Posted on | April 17, 2017 | No Comments
My son Jim taking an Easter afternoon hike with his two sons.
Friday, I worked from 8 a.m. to 8 p.m. with my 24-year-old son who does home-improvement contracting jobs with a side business mowing lawns. It was the latter enterprise where I’d volunteered to help, which meant riding around on a zero-turn lawnmower at six different locations. Let me tell you that doing a big lawn on a high-powered zero-turn mower is huge fun, compared to sitting in front of a computer yakking about politics. My wife has been nagging me about . . . uh, I mean, encouraging me to get out of the house more often, so with spring and the beginning of lawn-mowing season, I volunteered to help my son with his business. After we’d knocked out a half-dozen lawn jobs, then my son had to finish up a roofing job which required his specialized skills, so that my share of the work was mainly handing him tools and stuff for four hours. It was dark by the time that job was finished, then we went to dinner at Bennigan’s.
All in all, it was a fine day of honest work for honest money and also educational. Most of the work my son does is on “flips” — investors buy a house that’s been foreclosed then hire contractors to do improvements to the property so that it can be re-sold at a profit. You might be surprised at how many really nice houses end up in foreclosure. Certainly I was amazed to see these big homes in fine neighborhoods where, for some reason, the former owners stopped paying their mortgages and also, usually, let the property get into a deplorably run-down condition. Did the owners get hooked on meth? Was there a divorce? Mental illness? There’s time to wonder about things like that while you’re thundering across a gigantic lawn on a $6,000 mower.
One of the reasons I get so annoyed at people like Sarah Silverman claiming Donald Trump is an “emotional child” and a “superficial bully” is their apparent assumption that Trump’s success in the business world was easy. Whatever his flaws as a human being and his shortcomings as a political leader, it should be obvious that you don’t become a billionaire real-estate tycoon by being lazy or stupid. Trump had been working nearly a decade in his father’s real-estate business when, in 1978, he negotiated a deal to renovate the run-down Commodore Hotel which re-opened as the Grand Hyatt, and by 1983, he had completed his first skyscraper project, the Trump Tower. It was these successful development projects that made Trump something of celebrity in New York, and led to his book contract for The Art of the Deal. Trump started building his real-estate empire before Sarah Silverman was even born, and he was negotiating multimillion-dollar deals while she was still in elementary school. How is she qualified to criticize him?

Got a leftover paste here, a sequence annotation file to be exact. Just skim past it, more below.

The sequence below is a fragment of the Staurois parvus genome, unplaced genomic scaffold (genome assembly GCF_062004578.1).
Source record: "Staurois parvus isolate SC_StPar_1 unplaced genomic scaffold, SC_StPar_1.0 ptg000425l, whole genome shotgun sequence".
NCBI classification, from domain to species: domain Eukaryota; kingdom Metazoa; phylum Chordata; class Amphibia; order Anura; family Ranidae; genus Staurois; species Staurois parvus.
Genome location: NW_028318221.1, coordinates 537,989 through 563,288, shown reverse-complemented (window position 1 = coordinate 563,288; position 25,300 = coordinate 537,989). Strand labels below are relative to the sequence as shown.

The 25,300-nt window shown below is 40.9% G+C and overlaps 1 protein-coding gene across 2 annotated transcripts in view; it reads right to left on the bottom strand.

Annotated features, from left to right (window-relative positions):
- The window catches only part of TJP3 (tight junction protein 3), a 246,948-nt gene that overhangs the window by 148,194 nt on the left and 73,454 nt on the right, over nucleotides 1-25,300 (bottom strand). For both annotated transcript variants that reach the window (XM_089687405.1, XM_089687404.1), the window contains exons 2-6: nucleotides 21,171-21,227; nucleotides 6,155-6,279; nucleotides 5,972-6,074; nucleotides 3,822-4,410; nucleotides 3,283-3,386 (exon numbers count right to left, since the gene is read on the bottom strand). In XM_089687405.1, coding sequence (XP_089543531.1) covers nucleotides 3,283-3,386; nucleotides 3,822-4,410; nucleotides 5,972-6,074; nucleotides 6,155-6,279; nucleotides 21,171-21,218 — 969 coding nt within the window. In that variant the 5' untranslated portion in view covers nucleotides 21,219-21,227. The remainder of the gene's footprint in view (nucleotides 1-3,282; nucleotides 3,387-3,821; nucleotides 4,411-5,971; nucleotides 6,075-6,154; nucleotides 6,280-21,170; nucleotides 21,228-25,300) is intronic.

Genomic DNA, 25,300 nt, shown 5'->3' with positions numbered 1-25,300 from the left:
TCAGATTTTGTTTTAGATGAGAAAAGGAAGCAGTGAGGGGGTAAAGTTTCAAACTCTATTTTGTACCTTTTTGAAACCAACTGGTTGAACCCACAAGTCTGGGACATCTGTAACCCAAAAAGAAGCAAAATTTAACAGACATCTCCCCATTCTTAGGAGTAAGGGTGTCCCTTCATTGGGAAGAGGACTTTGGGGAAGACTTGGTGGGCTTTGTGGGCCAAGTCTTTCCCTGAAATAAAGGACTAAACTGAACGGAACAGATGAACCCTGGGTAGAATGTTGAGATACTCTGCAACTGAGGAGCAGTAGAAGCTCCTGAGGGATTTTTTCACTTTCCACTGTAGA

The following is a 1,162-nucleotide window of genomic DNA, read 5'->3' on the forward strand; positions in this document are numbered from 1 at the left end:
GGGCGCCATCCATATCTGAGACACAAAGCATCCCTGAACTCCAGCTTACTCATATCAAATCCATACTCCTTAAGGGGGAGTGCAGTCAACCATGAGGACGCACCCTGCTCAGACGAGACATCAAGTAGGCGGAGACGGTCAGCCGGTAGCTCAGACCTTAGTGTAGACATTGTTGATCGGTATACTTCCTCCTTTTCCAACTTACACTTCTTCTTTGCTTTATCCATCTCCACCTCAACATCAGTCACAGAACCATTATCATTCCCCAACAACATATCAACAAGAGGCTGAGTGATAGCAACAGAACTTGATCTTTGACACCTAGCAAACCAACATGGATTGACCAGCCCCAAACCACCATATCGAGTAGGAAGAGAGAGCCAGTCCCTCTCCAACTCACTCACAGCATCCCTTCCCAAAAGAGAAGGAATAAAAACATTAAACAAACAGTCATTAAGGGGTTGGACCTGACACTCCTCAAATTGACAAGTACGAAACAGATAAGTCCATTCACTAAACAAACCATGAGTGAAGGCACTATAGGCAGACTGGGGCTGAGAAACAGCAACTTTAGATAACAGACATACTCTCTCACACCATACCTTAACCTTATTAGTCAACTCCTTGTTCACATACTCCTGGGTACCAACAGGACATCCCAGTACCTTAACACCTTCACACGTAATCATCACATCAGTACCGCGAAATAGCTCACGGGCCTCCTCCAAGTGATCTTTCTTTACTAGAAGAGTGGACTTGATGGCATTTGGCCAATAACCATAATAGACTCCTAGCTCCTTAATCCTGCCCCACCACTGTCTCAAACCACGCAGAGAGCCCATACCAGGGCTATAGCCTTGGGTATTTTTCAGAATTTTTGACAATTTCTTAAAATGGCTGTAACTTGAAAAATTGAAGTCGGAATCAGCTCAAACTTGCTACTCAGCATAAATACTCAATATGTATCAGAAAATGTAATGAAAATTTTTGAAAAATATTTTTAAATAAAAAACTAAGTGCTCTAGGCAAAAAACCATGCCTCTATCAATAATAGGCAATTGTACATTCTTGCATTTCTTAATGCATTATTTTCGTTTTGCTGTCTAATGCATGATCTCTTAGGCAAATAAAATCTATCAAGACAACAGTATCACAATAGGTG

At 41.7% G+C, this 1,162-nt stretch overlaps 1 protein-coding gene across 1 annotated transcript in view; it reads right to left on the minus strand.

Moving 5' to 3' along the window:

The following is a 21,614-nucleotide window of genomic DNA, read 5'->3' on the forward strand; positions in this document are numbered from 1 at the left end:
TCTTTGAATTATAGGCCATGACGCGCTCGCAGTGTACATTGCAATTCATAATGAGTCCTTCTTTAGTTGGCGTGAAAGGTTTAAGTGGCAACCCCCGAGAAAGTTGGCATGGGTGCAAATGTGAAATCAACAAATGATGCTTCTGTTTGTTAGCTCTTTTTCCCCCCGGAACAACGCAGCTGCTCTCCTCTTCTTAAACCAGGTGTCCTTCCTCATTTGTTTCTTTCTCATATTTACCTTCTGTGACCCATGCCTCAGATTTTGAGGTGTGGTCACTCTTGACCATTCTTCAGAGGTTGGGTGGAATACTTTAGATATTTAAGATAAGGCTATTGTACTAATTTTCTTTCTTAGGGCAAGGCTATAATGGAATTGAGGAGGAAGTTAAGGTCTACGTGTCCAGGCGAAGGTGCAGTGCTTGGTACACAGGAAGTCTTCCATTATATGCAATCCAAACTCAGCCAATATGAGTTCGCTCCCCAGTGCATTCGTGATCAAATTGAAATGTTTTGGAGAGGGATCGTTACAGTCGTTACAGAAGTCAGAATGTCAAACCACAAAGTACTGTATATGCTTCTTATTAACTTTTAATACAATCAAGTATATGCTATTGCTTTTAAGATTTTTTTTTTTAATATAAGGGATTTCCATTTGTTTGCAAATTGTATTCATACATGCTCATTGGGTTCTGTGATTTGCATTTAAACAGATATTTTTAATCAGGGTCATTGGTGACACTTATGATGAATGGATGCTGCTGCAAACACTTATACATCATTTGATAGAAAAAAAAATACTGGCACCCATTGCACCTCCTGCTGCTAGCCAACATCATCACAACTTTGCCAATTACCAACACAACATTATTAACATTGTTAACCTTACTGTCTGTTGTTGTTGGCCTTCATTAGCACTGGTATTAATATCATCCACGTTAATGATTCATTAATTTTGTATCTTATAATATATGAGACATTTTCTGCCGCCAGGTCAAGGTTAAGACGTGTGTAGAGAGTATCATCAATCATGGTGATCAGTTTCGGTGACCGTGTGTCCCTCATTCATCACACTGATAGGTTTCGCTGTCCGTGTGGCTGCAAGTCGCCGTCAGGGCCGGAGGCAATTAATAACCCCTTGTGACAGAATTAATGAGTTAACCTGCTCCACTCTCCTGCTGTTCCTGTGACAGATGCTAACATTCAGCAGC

Watching my son work Friday — that roofing job was a masterpiece of craftsmanship, I tell you — and seeing also how many excellent properties end up in foreclosure, I had occasion to reflect on the way some people always resent success. Plenty of business ventures fail, and lots of people who once lived in big houses somehow lose their homes to foreclosure, so when people actually succeed, they ought to be admired for their achievement, rather than becoming the objects of envious mockery.
Honest work for honest money is derided by the Left, which cares only about protests and other such destructive forms of “activism.” All these anarchist rioters in Berkeley — when have any of them done an honest day’s work, huh? Or how about the Michigan professor claiming “the English language is sexist”? What does she get paid to teach this nonsense, and why are Michigan taxpayers expected to foot the bill?
“Social justice” is nothing but a racket, a scam, a dishonest hustle. Consider what happens when someone turns feminism into a business:
On her LinkedIn profile, Chelsea Leibow calls herself a “Patriarchy-Smashing PR Priestess.” In a complaint filed last month with New York’s Human Rights Commission, however, Ms. Leibow calls herself a victim of sexual harassment. According to Ms. Leibow, while she was employed by the Manhattan-based firm Thinx, her boss “groped female underlings’ breasts, pranced around the office naked, and video-chatted workers from the toilet.”
The alleged perpetrator of these offenses was not the “patriarchy,” but rather Thinx CEO Miki Agrawal, a self-declared feminist whose company specialized in marketing blood-absorbing underwear for menstruating women. . . .
Read the whole thing at The Patriarch Tree. Given a choice between working for a feminist and mowing lawns, I know which one I’d choose.